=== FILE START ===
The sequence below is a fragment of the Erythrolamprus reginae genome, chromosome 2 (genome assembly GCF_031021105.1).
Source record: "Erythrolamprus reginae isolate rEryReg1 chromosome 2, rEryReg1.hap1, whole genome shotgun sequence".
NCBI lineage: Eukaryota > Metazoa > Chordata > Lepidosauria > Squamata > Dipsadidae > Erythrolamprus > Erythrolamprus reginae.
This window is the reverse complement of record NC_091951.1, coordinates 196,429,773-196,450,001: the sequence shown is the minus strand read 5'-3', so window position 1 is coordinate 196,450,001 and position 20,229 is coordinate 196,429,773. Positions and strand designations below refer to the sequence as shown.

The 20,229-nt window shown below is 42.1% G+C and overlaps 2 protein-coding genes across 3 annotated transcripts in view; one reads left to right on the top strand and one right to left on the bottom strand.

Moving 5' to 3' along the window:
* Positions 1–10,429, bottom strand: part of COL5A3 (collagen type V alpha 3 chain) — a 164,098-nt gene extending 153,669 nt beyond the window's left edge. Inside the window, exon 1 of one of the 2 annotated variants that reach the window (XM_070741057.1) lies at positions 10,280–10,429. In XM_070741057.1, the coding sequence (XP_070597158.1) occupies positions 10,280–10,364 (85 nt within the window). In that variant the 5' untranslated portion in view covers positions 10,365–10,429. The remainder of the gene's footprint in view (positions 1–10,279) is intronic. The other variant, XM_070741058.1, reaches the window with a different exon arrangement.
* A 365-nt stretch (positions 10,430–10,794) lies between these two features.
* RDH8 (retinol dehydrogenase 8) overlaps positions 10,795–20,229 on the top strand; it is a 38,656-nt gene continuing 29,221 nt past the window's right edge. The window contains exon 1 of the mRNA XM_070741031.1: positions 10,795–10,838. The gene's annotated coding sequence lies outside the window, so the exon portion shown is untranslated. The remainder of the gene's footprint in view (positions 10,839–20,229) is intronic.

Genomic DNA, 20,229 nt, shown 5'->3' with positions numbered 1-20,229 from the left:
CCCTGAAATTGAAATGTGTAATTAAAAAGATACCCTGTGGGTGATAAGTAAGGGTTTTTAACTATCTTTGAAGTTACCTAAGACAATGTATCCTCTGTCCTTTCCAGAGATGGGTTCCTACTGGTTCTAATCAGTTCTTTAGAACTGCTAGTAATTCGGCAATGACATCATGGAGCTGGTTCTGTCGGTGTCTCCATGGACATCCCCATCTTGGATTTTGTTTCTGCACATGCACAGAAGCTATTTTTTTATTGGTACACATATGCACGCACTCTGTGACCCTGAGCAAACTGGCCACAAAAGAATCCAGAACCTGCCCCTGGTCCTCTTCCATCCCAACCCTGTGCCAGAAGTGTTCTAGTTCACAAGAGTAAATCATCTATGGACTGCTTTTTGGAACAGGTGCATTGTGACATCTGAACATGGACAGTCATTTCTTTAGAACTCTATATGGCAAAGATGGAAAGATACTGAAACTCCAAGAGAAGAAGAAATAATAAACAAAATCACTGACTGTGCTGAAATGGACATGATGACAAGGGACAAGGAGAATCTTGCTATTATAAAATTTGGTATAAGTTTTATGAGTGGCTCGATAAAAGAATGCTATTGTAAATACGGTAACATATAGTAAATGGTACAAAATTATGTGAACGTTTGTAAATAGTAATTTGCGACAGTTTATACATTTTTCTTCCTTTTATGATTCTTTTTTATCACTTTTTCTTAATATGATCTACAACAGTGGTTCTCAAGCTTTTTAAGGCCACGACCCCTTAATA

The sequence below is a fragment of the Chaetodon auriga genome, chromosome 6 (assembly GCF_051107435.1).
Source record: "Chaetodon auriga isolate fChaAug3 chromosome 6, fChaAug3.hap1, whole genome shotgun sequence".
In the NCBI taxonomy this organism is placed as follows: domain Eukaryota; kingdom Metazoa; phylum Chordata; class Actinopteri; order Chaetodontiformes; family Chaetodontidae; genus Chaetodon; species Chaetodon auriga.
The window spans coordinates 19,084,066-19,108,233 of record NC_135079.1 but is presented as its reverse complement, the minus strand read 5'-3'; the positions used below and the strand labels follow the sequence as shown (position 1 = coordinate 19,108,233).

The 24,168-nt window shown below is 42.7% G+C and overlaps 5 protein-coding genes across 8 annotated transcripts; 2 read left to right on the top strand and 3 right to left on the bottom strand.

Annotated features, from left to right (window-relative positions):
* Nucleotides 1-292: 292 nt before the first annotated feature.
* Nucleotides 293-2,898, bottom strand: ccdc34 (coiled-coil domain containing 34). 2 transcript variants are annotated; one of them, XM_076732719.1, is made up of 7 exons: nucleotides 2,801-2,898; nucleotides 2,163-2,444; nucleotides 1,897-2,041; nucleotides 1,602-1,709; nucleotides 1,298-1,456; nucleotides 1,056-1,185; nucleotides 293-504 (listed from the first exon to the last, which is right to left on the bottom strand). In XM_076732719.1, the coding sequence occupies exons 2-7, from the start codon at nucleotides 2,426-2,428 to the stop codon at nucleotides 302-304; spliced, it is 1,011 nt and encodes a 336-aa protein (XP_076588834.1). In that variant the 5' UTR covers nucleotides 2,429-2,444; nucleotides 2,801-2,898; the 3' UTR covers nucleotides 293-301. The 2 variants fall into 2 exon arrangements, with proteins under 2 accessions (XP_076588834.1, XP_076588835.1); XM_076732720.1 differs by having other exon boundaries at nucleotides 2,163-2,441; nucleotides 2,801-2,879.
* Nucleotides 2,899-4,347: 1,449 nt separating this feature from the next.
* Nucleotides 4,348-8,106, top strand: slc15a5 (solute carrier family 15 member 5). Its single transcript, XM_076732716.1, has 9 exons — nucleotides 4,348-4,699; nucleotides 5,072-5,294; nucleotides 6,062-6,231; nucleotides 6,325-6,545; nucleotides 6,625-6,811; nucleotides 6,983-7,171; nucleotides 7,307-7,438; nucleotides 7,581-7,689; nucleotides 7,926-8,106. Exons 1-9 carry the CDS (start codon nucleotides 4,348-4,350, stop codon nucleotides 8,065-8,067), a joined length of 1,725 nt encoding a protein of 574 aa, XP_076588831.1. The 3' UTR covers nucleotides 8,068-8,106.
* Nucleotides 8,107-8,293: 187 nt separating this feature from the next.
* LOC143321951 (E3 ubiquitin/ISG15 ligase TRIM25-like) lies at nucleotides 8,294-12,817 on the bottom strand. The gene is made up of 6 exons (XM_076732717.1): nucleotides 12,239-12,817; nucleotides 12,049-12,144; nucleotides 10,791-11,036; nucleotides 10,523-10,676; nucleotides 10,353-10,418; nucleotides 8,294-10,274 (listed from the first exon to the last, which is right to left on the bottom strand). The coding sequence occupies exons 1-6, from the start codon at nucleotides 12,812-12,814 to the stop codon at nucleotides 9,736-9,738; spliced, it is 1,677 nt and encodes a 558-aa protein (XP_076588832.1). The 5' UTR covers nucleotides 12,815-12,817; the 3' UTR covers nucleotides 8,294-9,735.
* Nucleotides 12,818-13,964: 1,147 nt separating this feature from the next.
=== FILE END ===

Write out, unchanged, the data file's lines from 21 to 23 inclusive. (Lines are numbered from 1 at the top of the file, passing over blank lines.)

* Nucleotides 4,348-8,106, top strand: slc15a5 (solute carrier family 15 member 5). Its single transcript, XM_076732716.1, has 9 exons — nucleotides 4,348-4,699; nucleotides 5,072-5,294; nucleotides 6,062-6,231; nucleotides 6,325-6,545; nucleotides 6,625-6,811; nucleotides 6,983-7,171; nucleotides 7,307-7,438; nucleotides 7,581-7,689; nucleotides 7,926-8,106. Exons 1-9 carry the CDS (start codon nucleotides 4,348-4,350, stop codon nucleotides 8,065-8,067), a joined length of 1,725 nt encoding a protein of 574 aa, XP_076588831.1. The 3' UTR covers nucleotides 8,068-8,106.
* Nucleotides 8,107-8,293: 187 nt separating this feature from the next.
* LOC143321951 (E3 ubiquitin/ISG15 ligase TRIM25-like) lies at nucleotides 8,294-12,817 on the bottom strand. The gene is made up of 6 exons (XM_076732717.1): nucleotides 12,239-12,817; nucleotides 12,049-12,144; nucleotides 10,791-11,036; nucleotides 10,523-10,676; nucleotides 10,353-10,418; nucleotides 8,294-10,274 (listed from the first exon to the last, which is right to left on the bottom strand). The coding sequence occupies exons 1-6, from the start codon at nucleotides 12,812-12,814 to the stop codon at nucleotides 9,736-9,738; spliced, it is 1,677 nt and encodes a 558-aa protein (XP_076588832.1). The 5' UTR covers nucleotides 12,815-12,817; the 3' UTR covers nucleotides 8,294-9,735.